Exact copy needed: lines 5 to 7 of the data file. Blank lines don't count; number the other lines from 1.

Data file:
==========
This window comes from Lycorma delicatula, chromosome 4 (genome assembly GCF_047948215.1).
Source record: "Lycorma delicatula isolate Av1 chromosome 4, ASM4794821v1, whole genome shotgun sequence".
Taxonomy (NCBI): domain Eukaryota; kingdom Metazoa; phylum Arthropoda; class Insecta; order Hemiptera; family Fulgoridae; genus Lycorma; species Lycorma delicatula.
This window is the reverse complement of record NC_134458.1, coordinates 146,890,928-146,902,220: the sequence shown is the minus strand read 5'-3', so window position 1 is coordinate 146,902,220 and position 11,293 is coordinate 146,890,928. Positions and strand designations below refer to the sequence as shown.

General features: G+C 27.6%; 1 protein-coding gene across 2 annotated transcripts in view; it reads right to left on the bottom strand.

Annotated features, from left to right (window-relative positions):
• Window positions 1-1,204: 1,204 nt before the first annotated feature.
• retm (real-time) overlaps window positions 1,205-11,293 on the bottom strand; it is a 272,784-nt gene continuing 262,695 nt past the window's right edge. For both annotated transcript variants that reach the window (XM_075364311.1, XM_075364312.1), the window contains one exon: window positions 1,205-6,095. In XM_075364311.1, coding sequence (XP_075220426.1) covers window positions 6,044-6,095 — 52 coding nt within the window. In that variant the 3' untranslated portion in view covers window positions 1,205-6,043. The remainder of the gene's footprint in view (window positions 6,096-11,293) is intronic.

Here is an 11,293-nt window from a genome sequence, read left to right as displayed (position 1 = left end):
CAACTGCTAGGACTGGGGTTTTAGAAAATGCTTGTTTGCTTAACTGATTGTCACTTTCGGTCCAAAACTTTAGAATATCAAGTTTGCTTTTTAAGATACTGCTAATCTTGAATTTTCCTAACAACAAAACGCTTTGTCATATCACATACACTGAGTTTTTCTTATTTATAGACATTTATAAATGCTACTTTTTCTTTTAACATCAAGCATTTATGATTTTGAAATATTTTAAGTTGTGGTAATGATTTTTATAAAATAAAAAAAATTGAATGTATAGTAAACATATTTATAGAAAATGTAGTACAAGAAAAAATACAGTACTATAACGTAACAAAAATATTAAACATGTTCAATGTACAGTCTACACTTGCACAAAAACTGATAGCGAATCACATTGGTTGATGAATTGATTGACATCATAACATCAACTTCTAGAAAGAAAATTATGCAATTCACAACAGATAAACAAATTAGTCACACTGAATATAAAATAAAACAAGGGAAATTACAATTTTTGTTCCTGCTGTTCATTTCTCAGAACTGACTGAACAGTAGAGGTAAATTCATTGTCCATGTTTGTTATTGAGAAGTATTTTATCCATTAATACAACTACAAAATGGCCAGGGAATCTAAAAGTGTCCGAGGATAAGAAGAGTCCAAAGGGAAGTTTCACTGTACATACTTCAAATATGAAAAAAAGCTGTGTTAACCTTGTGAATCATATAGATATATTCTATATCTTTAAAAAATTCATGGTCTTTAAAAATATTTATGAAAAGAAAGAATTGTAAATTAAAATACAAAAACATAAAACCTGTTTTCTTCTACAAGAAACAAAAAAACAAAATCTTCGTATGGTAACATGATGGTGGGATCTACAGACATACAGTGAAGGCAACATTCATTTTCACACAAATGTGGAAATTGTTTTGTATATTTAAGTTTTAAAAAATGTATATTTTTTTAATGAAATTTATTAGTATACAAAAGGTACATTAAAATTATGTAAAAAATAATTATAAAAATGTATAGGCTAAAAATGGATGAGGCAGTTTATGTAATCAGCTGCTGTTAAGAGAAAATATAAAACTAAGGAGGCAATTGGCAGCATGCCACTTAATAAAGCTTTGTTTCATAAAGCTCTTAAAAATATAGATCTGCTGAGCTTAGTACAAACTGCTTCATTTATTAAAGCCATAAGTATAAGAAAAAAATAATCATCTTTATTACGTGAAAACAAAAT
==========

General features: G+C 27.6%; 1 protein-coding gene across 2 annotated transcripts in view; it reads right to left on the bottom strand.

Annotated features, from left to right (window-relative positions):
• Window positions 1-1,204: 1,204 nt before the first annotated feature.